OK, so back to your regularly scheduled fluff. I can’t get too deep into the weeds – I’m not qualified. I’ll leave that to the experts.
Eventually, I decided what needed to go into the dinner pot for the night – some form of shellfish. Although that peeled shrimp winds up frozen and in bags in most of the Western-style groceries that I buy much of my meat and fish in, I wanted some that was fresh, and maybe a little variety. When we first arrived, V had brought some crab and made this crab masala that still makes me swoon whenever I think about it, and I was very much dreaming of a repeat of that. After a bit of poking around, I found it.
The fishwife (crabwife?) smelled blood in the water, but she was smart enough to start out at a price that was only slightly outrageous. Sadly, I have not paid as much attention to my numbers in Hindi as I should, and D had to do more translating than I had ever hoped he had to during the bargaining process. I really should learn by heart the numbers beyond 4. Really.
Finally, we decided that R800 was a good price. She was happy, D was satisfied I wasn’t getting taken advantage of, and I was about to start jumping up and down in fish guts, ecstatic that I got the equivalent of four-and-a-half pounds of whole crabs for $12.30. The one snag is that I hadn’t thought to bring a carry-bag or a cool bag. Ooops. The fishwife didn’t have one for us, so D and I left the dock momentarily to go purchase a sturdy plastic bag (ouch, I know) for R20 from a local dry goods store. As we were about to walk away, we rethought that and opted for two bags. Crabs have sharp claws, and they might stick through just one bag. We returned back to the fishwife, paid her, and then headed back down the dock.
I still wanted some shrimp though, and one lady had these very large ones that looked really good. After a few passes by, D and I stopped to inquire.
Me: Kitna? (How much?)
Fishwife: R2,200 (as translated by D — $35.48)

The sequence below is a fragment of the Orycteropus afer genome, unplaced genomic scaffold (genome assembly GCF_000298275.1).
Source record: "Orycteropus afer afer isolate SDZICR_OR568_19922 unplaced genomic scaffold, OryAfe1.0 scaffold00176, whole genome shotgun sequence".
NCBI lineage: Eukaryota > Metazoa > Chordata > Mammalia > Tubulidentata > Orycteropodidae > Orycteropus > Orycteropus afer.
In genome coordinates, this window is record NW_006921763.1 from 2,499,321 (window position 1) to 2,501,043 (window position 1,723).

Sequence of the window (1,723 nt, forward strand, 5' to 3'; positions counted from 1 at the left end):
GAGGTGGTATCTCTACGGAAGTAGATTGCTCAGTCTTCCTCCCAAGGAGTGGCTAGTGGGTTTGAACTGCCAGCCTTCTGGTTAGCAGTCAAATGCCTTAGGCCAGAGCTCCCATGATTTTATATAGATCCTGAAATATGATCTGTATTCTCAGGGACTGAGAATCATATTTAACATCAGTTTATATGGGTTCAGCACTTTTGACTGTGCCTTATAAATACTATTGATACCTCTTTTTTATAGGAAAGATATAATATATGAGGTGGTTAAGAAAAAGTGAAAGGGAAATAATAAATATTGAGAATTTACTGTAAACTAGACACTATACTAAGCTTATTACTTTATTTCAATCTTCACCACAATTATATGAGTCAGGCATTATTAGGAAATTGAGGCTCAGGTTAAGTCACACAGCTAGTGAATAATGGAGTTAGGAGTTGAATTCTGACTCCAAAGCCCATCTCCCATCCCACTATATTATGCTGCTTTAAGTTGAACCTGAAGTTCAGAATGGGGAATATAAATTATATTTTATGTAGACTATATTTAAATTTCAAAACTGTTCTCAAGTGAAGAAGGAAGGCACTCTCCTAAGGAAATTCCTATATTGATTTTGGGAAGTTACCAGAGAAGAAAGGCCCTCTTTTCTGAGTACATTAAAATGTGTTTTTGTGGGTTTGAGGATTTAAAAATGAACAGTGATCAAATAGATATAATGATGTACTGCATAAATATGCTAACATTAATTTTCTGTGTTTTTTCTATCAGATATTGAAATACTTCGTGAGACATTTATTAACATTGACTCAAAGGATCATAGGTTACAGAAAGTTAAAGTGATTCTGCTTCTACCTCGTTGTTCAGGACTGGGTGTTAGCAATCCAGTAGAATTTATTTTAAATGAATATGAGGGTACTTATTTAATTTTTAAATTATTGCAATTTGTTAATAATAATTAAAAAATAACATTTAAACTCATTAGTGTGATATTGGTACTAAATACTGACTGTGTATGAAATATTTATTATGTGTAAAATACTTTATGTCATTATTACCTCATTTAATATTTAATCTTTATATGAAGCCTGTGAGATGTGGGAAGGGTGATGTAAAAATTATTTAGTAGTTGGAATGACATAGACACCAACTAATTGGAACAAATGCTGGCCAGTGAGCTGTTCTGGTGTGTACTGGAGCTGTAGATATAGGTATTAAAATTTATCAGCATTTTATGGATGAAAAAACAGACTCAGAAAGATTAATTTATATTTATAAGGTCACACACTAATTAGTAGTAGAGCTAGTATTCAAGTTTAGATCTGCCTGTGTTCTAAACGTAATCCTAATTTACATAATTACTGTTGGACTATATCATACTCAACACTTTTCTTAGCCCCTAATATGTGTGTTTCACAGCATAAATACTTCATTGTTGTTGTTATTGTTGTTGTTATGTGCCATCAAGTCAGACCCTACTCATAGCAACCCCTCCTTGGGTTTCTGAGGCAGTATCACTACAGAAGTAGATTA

Me: (looking at D) ?????? Really?
D: Too much, madam.
Me: Apka dam betar dijie. (Please give a better price.)
Fishwife: R2,100 (translated — $32.30)
Me: D, that’s more than I’d pay in the U.S.!!!
D: (laughs, nods)
Fishwife: R1,800. Last price. (translated — $27.69)
Me: Tell her I’ll pay that only if the shrimp come to my house and clean all my bathrooms. Twice.
D: (laughs, we turn away)
Fishwife: Madam! Madam! Good price!
Me: Madam pagal nahi hai! (Madam is not crazy.)
Other fishwives: (laugh)
After a little more poking around, asking questions about catch, and watching the fishermen throw massive buckets of seafood to the dock with amazing precision,
we left the dock.
I wanted to get a few photos of the rest of the area, so D and I walked back towards the main gate.
The Sassoon Dock has been around for years, but was recently refurbished, and rededicated in 2014. I wish I’d know that there was a rededication – I SO would have snuck to the back of the crowd to watch the tower bell rung for the first time.
As we headed back to the car, we walked through a packaging area, where many buildings were busy processing fish for sale and export. As D explained, the main road forks off and there are two sides to the processing. The first side, he said, is for the actual fish and shellfish processing. As we walked through, I noticed many squat, long buildings with the names of fish companies painted on the side. One of the larger buildings was open, and I couldn’t resist taking a few photos.